Ever since its inception, one of the High Court’s primary duties has been to interpret the Australian Constitution. There have been many methodologies used to do so and many schools of thought (have been adopted by different judges) in approximately the last hundred years, but so far there still isn’t one consistent and cohesive way of interpretation . In this essay three types of options or methodologies that have been more commonly used by High Court judges will be discussed. They include: literalism/legalism, originalism and progressivism. Other options that may be considered by the High Court will also be examined in this paper. Literalism/Legalism
Since the Engineers’ Case 1920, the Australian High Court has interpreted the Constitution using Literalism. This is based on the belief that the Constitution is a statute and that it should be interpreted in its “natural and ordinary meaning” . The decision in the Engineer’s Case also removed the “implied immunity of instrumental” and “reserved State powers”. In doing so, the Engineers’ Case started the modern foundation for the creation of a true nation, seeing the Constitution as merely a contractual obligation between the States was an outdated belief and there was a new understanding of the meaning of federalism . The High Court also adopted the literalist/legalistic approach through the Engineers’ Case . In creating the Constitution, the government has set out the law through framing the Constitution in words, and the words of the Constitution are binding . The Court’s duty when there is a binding text is to interpret the meaning of the wordas by giving the literal words legal meanings because they are not at liberty to re-construct a textually binding Act, especially the Constitution .The failing of the literalist/legalist approach is that usually the issue being decided from the text does not usually have a rigid and limited meaning . Originalism
The second type of methodology is originalism. The two main originalism theories are original intent and textual originalism. Original intent is when the interpreter of the Constitution will search for the intention of the framer at the time of the construction of the Constitution using the words as their tool . Finding original intent can be very difficult as shown in the Work Choices Case . The majority of the judges argued that the meaning of the section in the Constitution could not be interpreted based on the intention of the creator because the issue before the court today was not the same as it would’ve been at the time the Constitution was constructed, therefore it is unreasonable to interpret the meaning of the section based on the framer’s intention . Another problem is that the judge’s interpretation might be mistaken as trying to uncover the framer’s intention could be historically impossible . If the intentions of the framer cannot be discovered then it is unwise to use original intent at all as a method . Textual originalism is when the interpreter of the Constitution’s sole attention is on the words of the text and believed that the Constitution has a fixed meaning relevant at any one time . This type originalism was conveyed in Australia by the judgment of O’Connor J in The Drawbacks Case . He believed to interpret the meaning of the Constitution; the interpreter needs to construe the intention communicated through the statute itself as you would with any other statute . Originalism is still criticised because of the “dead hand” theory . Moderate originalism theorists argue against the above-mentioned theory because they think that there would be no laws and no Constitution if we did not have the hand of the past as it is with past generations that norms, laws and judicial authority are all given to us . Progressivism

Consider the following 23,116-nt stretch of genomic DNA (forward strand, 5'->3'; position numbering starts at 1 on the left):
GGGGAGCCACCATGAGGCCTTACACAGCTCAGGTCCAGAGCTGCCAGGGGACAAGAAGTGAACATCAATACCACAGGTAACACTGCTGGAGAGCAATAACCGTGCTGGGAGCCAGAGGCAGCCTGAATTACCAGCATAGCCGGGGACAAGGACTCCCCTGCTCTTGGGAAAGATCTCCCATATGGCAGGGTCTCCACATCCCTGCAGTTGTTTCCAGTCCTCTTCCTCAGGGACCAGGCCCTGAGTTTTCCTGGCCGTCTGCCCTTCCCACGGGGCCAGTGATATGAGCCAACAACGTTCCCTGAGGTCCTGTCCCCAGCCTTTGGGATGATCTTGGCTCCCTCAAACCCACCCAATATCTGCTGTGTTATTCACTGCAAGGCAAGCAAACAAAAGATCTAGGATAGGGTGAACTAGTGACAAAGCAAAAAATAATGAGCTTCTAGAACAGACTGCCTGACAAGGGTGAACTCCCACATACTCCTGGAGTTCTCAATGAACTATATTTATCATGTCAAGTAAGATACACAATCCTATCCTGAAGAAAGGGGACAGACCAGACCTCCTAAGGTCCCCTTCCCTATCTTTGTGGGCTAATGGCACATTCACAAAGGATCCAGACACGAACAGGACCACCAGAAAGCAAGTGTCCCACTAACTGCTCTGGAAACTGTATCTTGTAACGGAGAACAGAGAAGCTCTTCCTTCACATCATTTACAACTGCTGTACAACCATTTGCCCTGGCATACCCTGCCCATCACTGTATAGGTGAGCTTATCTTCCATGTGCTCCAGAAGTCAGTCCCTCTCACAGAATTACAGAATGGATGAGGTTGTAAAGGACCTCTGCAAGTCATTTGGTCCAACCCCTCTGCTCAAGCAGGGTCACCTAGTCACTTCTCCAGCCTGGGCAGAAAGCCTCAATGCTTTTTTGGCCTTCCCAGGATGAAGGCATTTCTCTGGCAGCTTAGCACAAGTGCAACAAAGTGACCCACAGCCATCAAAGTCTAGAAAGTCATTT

The Constitution was framed in the1900; therefore it follows that the framers couldn’t have possibly predicted the technological advancements that we have today . The...
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